• Annual Notice:

    Family Education Rights and Privacy Act (FERPA)  

    The Family Educational Rights and Privacy Act (FERPA) affords parents and students who are 18 years of age or older ("eligible students") certain rights with respect to the student's education records.  These rights are:

    1. The right to inspect and review the student's education records within 45 days after the day the School Principal or Student Services receives a request for access.

      Parents or eligible students who wish to inspect their child’s or their education records should submit to the School Principal or the Student Services a written request that identifies the records they wish to inspect.  The School Principal or designee will make arrangements for access and notify the parent or eligible student of the time and place where the records may be inspected.

    1. The right to request the amendment of the student’s education records that the parent or eligible student believes are inaccurate, misleading, or otherwise in violation of the student’s privacy rights under FERPA.

      Parents or eligible students who want to amend their child’s or their education record should write the School Principal, clearly identify the part of the record they want changed and specify why it should be changed.  If the School decides not to amend the record as requested by the parent or eligible student, Student Services will notify the parent or eligible student of the School’s decision and of their right to a hearing regarding the request for amendment.

    1. The right to provide written consent before the school discloses personally identifiable information (PII) from the student's education records, except to the extent that FERPA authorizes disclosure without con­sent.

      One authorized disclosure that does not require prior consent is disclosure to school officials with legitimate educational interests. A school official typically includes a person employed by the school district (including health or medical staff and law enforcement unit personnel) or a person serving on the school board.  School officials may also include the following: a volunteer,  contractor, or consultant who performs an institutional service or function, such as an attorney, audi­tor, medical consultant, or therapist; instructional technology or student data system vendors; a parent or student volunteering to serve on an official committee, such as a disciplinary or grievance committee; or a parent, student, or other volunteer assisting another school official in performing his or her tasks.  A school official typically has a legitimate educational interest if the official needs to review an educa­tion record in order to fulfill his or her professional or educational responsibility.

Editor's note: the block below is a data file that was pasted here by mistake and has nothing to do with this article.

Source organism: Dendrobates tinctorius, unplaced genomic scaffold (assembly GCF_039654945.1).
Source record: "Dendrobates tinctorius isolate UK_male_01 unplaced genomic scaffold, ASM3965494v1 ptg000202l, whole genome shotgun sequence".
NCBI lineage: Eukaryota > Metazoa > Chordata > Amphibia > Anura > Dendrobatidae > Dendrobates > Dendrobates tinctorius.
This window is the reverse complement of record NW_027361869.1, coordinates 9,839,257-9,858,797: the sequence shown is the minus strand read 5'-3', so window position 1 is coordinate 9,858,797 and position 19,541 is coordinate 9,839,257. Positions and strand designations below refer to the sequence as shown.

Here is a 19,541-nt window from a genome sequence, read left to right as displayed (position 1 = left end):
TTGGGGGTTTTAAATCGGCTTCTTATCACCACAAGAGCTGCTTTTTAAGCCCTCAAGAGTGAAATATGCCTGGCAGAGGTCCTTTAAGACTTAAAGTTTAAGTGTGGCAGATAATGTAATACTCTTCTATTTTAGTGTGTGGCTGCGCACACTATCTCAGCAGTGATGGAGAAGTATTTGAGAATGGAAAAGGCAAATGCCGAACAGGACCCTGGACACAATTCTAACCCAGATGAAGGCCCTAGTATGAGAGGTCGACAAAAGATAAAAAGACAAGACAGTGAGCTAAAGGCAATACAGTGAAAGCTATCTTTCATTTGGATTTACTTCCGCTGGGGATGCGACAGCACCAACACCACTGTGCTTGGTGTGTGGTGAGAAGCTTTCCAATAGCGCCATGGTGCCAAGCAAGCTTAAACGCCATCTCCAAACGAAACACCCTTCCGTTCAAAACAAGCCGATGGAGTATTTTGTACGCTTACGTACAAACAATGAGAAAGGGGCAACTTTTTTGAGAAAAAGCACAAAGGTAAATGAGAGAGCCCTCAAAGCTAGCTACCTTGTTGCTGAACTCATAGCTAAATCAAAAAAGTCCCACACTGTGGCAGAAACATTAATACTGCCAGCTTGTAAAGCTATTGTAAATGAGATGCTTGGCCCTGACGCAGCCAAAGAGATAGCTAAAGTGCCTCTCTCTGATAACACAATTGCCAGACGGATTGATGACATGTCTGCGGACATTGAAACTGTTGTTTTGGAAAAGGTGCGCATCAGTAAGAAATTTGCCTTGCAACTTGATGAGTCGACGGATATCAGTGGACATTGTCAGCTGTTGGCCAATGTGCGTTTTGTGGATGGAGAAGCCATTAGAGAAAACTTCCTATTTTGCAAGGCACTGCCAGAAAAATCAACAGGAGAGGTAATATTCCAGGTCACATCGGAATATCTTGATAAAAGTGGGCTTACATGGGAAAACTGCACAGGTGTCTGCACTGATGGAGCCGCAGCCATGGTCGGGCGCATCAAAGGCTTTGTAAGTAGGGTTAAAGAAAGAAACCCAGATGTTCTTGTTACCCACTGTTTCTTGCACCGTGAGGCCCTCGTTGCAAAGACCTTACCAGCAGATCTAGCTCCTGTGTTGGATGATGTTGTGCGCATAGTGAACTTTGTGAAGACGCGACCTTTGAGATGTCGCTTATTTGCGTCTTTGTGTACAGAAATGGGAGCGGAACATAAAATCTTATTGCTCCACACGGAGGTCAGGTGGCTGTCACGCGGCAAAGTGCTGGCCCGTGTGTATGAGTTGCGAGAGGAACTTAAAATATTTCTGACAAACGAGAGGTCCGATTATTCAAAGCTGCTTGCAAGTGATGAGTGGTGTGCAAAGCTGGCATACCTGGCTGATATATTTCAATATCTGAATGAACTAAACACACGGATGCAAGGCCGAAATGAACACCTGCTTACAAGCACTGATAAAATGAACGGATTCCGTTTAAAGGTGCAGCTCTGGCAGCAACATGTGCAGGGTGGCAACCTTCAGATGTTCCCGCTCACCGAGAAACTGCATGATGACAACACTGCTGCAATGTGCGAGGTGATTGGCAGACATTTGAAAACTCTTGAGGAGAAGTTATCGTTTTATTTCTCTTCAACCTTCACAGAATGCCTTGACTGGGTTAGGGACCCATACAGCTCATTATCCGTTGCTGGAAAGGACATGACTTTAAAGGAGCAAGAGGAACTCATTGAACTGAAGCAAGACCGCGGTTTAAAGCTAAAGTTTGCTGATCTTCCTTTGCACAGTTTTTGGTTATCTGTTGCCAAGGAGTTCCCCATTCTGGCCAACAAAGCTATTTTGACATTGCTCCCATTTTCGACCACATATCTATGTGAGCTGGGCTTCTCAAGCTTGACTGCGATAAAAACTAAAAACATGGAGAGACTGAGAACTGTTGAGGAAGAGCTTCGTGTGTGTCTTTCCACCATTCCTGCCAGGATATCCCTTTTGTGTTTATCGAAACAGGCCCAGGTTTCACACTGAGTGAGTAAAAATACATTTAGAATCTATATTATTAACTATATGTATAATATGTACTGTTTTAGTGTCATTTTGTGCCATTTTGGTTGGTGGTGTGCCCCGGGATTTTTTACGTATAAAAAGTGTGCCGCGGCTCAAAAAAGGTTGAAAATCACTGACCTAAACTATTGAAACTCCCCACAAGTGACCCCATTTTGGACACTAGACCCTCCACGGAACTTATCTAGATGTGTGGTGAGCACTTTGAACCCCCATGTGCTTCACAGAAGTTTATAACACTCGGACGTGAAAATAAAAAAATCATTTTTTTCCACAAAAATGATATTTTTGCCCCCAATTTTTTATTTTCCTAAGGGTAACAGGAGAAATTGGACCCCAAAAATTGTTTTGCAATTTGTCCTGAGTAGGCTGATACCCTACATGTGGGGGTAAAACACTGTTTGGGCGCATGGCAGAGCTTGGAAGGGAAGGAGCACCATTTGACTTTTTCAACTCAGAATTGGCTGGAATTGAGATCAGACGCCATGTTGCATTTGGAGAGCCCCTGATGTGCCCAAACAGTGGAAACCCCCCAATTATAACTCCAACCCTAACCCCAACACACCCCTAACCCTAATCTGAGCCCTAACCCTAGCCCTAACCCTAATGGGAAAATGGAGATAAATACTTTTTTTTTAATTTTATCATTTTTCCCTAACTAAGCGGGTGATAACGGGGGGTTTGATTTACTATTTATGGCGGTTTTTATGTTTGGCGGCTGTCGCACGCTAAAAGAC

1. The right to file a complaint with the U.S. Department of Education concerning alleged failures by the [School] to comply with the requirements of FERPA. The name and address of the Office that administers FERPA are:

    Family Policy Compliance Office
    U.S. Department of Education
    400 Maryland Avenue, SW
    Washington, DC  20202

    The School District may disclose appropriately designated “directory information” without written consent, unless you notify Student Support Services in writing prior to September 15 of each school year.  The primary purpose of directory information is to allow the School to include information from your child’s education records in certain school publications.  Examples include:

    • A playbill, showing your student’s role in a drama production;
    • The annual yearbook;
    • Honor roll or other recognition lists;
    • Graduation programs; and
    • Sports activity sheets, such as for wrestling, showing weight and height of team members.

    Directory information, which is information that is generally not considered harmful or an invasion of privacy if released, can also be disclosed to outside organizations without a parent’s prior written consent. Outside organizations include, but are not limited to, the local police department, PTO/PTSO/PTA organizations, booster groups, companies that manufacture class rings or publish yearbooks. In addition, state and federal law requires the School District to provide military recruiters, upon request, with the following information – names, addresses and telephone listings – unless parents have advised the School that they do not want their student’s information disclosed without their prior written consent. 

    If you do not want the School District to disclose information designated as directory information from your child’s education records without your prior written consent, you must notify Student Support Services in writing by September 15. 

    The School District has designated the following information as directory information:

    • Student's name
    • Address
    • Telephone listing
    • Electronic mail address
    • Photograph
    • Date and place of birth
    • Major field of study
    • Dates of attendance
    • Grade level
    • Participation in officially recognized activities and sports
    • Weight and height of members of athletic teams
    • Degrees, honors, and awards received
    • The most recent educational agency or institution attended